Paris 2019 – There’s a bunch of illustrious architectural anniversaries this year, from Leonardo da Vinci to Bauhaus. Is that why architectural patterns are so recurrent at Maison Objet and Paris Deco Off? We selected 6 inspirational designs including Renaissance-inspired carpets, post-modern vases and whimsical urban wallpapers.M
Renaissance-inspired rug collection
CC-Tapis presented a geometric wool and silk rugs collection by Studio Klass which is informed by Italian Renaissance paintings. Titled Cinquecento, meaning 500 in Italian, the jewel-hued series celebrates the introduction of perspective in art. Paintings by 16th century artists such as Sandro Botticelli and Giovanni Bellini “inspired geometric patterns reducing the artworks to their essential components while retaining the illusion of perspective“.
Piero Fornasetti’s imaginary urbanscape
Classical façades are among the motifs in the latest Fornasetti collection for British wallpaper brand Cole & Son. The whole collection comprises 19 designs including also patterns with lemons, oranges and walking sticks, all of them “capturing the wit, the originality and the boundless universe of Piero Fornasetti’s visual language” explain at Fornasetti.
Textile architectural opulence
DIMOREMILANO expands its collection of indoor fabrics in satin, cotton and silk which are designed to offer wonderful three-dimensional effects. Dusty and saturated colors are inspired by urban settings where architectural elements transform into original decorative details. The collection is part of Progetto Tessuti, the studio’s constantly growing indoor and outdoor fabrics collection.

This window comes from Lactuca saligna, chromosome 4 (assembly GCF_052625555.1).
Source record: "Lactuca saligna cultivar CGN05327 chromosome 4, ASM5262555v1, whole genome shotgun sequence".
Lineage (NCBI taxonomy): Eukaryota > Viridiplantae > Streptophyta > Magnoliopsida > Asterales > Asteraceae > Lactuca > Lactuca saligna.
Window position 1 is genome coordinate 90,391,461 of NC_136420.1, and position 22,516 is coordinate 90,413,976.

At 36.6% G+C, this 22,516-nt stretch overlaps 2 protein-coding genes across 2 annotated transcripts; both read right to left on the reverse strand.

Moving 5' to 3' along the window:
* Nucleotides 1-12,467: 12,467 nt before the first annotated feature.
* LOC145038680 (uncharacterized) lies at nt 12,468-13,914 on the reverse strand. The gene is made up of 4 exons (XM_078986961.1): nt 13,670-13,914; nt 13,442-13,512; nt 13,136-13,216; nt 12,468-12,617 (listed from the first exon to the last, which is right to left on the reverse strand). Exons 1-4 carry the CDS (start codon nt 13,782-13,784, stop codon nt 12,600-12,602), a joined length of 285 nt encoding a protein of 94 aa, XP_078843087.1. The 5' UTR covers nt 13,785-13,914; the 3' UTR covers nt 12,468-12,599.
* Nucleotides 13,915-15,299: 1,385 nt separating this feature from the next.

Postmodern architecture for flowers
Inspired by postmodern buildings, such as the work of Michael Graves or Aldo Rossi, Romina Gris creates architectural sets of porcelain vases. Patterns of an architect’s computer program wrap the latest collection, CAD series, which features 5-pieces vases allowing you to play with different compositions.
3D marbled paper
Tom Dixon launches SWIRL, a mysterious new material that resembles 3D marbled paper yet has the weight of stone. The innovative process involves recycling the powdered residue from the marble industry, mixed with pigment and resin to create blocks of material that can then be sawn, sliced and turned on a lathe. “Substantial in weight, smooth in texture and bold in pattern, SWIRL injects a fresh pop sensibility into any setting” explain at Tom Dixon.
Light-shifting aluminium textile
Molo explores the poetics of light through a landscape of sculpted paper walls which have been micro-coated with aluminum. The result is an architectural effect allowing a depth of brilliance and shadow to play out across its pleated surface. Though appearing soft grey from afar, its diffuse reflective quality allows the aluminum textile subtly echoes the tones of the room, or the shifting colour of sunlight through the seasons.